8 Restaurant Apps Your Customers are Using

Apps have become the quickest and easiest way to answer just about any question, including “where should we eat tonight?” Restaurant apps combine crowdsourcing with advertising to create a mutual benefit for consumers and restaurant owners. Staying in the know about which apps customers are using to find their next meal is an essential part of a tech savvy advertising plan. Below we’ve highlighted seasoned veterans and newcomers on the restaurant app market.

Restaurants make the most of popular social media apps to promote menu and drinks.

The right in-app photo can whet your appetite

Zagat

As a respected aggregator of restaurant, hotel, and nightlife reviews since 1979, Zagat’s mobile app shows the wisdom of experience. Consumers can rate restaurants on food, decor, and service from a scale of 1 to 30. The app also includes an estimated cost for each restaurant so diners are not caught unaware. Though Zagat traditionally focuses on larger metropolitan areas, their list of rated cities has grown since Google acquired the company in 2011.

Pros: Industry respected and curated reviews.
Cons: Restaurant owners must request to be considered for a Zagat review.

Great Food Nearby: Ness

This app takes target advertising into the restaurant game. The Netflix of restaurant apps, Ness tailors suggestions based on previous ratings, mood, and current location. Ness also allows users to search for recommendations with others to find a meal that will satisfy everyone. Selected as an Apple Editor’s Choice App in 2013, Ness provides sample menus, Instagram photos, and hours of operation in addition to trusted reviews.

Pros: Flexible, personalized reviews and a beautiful display
Cons: Ness is currently only available in the US.

Cover

Fresh out of beta-testing in NYC, Cover is a mobile payment app that takes the inconvenience out of waiting to pay for your meal. The app allows participating restaurants to process payments from app users without lifting a finger. Diners create or join a “Table” at the front of the house and tell their server they are using Cover to pay. The app can split a check evenly among diners. If Cover catches on, the end of meal check hassle could disappear and restaurants may see savings on payment processing.

Pros: Integrated and simple bill pay, all done wirelessly
Cons: App is still very new and will take time to be available outside NYC

LocalEats

A New York Times recommended travel app, LocalEats connects customers with independently owned, local restaurants in a given area. Users can search based on price, neighborhood, type of food, and can locate restaurants near tourist attractions. Reviews are conducted by LocalEats rather than relying on crowdsourcing, however users can submit comment cards and top comments are included on the restaurant page.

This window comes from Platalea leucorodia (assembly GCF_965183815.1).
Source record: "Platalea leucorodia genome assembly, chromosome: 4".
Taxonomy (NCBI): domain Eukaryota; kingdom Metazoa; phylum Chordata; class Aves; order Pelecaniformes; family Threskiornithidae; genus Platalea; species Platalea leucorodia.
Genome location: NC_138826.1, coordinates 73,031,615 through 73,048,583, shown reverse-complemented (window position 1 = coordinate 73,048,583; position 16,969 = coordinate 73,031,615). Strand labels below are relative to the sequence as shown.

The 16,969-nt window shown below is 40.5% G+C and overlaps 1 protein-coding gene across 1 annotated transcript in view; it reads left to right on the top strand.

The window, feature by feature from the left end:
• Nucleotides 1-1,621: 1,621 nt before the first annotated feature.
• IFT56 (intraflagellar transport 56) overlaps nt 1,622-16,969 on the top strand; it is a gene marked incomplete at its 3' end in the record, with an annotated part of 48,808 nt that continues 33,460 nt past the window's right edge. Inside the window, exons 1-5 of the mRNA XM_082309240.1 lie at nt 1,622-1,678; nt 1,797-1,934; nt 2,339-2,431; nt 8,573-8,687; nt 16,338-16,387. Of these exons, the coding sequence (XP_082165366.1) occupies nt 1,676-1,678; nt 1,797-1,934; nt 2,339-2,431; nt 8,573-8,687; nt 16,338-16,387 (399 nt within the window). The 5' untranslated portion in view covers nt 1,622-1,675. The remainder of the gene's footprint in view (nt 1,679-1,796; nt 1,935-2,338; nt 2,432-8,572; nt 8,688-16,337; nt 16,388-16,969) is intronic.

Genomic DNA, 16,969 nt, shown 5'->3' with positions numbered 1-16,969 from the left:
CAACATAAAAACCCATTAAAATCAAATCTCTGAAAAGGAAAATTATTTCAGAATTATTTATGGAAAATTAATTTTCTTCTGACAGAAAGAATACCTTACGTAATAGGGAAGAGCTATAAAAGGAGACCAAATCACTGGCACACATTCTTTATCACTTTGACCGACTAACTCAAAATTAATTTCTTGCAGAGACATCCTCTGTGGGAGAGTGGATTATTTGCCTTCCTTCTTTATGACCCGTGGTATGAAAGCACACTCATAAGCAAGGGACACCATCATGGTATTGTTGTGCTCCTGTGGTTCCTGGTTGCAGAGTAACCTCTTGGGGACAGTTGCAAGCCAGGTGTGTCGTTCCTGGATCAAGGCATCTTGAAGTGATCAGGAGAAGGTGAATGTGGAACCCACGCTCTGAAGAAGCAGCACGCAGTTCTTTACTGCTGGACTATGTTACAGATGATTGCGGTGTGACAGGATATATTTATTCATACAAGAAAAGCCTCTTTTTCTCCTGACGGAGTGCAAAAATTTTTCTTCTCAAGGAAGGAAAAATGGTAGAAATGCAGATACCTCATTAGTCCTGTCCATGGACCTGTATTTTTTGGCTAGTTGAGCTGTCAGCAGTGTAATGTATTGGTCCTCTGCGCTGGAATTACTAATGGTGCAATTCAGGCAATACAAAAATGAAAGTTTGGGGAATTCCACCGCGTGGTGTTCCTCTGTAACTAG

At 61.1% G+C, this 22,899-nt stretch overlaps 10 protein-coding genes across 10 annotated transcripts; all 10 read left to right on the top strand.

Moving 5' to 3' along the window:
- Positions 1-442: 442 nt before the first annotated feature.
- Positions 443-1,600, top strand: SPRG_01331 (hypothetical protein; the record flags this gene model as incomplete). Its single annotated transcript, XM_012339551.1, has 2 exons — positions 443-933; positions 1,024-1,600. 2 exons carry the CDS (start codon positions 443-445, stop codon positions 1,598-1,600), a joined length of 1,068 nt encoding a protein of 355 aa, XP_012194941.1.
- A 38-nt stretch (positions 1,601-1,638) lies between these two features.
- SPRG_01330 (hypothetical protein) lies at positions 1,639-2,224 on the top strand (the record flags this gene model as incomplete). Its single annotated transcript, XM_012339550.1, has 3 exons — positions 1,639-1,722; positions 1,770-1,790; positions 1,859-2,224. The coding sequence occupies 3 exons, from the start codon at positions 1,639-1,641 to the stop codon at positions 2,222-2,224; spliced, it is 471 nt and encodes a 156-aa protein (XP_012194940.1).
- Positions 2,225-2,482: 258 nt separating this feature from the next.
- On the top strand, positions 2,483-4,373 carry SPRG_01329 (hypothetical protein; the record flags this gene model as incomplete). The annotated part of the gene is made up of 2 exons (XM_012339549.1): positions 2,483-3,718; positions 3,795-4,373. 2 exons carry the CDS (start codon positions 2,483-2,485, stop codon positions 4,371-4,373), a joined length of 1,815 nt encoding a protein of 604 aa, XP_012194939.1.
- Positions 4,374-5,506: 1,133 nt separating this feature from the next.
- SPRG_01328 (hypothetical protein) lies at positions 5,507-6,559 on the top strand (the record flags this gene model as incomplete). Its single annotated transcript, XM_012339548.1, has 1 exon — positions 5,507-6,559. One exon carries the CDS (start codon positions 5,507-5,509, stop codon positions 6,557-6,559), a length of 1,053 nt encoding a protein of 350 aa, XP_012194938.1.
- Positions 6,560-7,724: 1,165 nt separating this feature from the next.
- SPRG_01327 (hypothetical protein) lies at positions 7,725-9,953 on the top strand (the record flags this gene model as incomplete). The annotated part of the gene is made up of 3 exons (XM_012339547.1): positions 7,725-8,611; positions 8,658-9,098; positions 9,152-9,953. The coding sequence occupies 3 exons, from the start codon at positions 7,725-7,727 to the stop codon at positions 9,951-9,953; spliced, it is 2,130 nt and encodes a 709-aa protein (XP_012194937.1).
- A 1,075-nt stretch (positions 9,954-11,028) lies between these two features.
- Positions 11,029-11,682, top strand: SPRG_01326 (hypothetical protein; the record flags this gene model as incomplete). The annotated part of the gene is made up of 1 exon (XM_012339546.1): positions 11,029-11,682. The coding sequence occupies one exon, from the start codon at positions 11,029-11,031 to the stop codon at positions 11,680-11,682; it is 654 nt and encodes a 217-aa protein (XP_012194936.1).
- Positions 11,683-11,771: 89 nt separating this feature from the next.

Pros: Connects local fare-seeking consumers to non-chain restaurants
Cons: None we can think of!

Local Eats

Many apps partner with Instagram to include photos tagged in a restaurant’s feed

Urbanspoon

A must for travelers and homebodies alike, Urbanspoon is queen of the aggregated restaurant review. This app compiles user submitted, newspaper sourced, and food blogger reviews into one searchable and easily customized interface. A “slot-machine” feature allows users to shake their iPhone for a new and exciting dining experience.

Pros: Best small city coverage on the list, without ignoring the big metros
Cons: None we can think of!

Savored

An extension of the Groupon brand, Savored allows a customer to book reservations and take advantage of dining discounts all at once. The app offers sample menus, consumer reviews, and the ability to search by neighborhood. Savored partners with OpenTable, an app that allows users to find last minute reservations in bustling metro areas, to fill tables by offering discounts.

Pros: An easy way to enjoy fine dining without paying top dollar
Cons: Lacks some diversity in type and price of restaurants

Find Me Gluten Free

Gluten free options can be hard to find, particularly for travelers. This app provides a search function for restaurants that offer gluten free options to diners. Available in mid-sized cities on up to large metro areas, advertising on this app can bring a niche market diner and their friends to new restaurant experiences.

Pros: Quick connection to gluten-free menu options
Cons: None we can think of!

Yelp

Yelp offers much more than just restaurant reviews, so it’s crowdsourcing capabilities are well-tested. Yelp makes use of existing social media networks by working cross-platform with Facebook and Twitter to allow users to share statuses and check-in at restaurants. Yelp also works seamlessly with OpenTable to find reservations and deals. Users can post photos, write reviews, and find location and contact information.

Pros: More than just traditional restaurants, also includes coffee shops, bars, and cafes.
Cons: None we can think of!
Food apps for restaurants

Apps, like desserts, come by the dozen.

Ready to grab a bite?

Social networks and consumer behavior are tightly connected. Maintaining a listing on one or more restaurant apps is part of a targeted online marketing plan that can help an establishment retain regular customers as well as find new ones. Picobarn understands the restaurant industry and provides mobile optimized websites specially tailored to your establishment.

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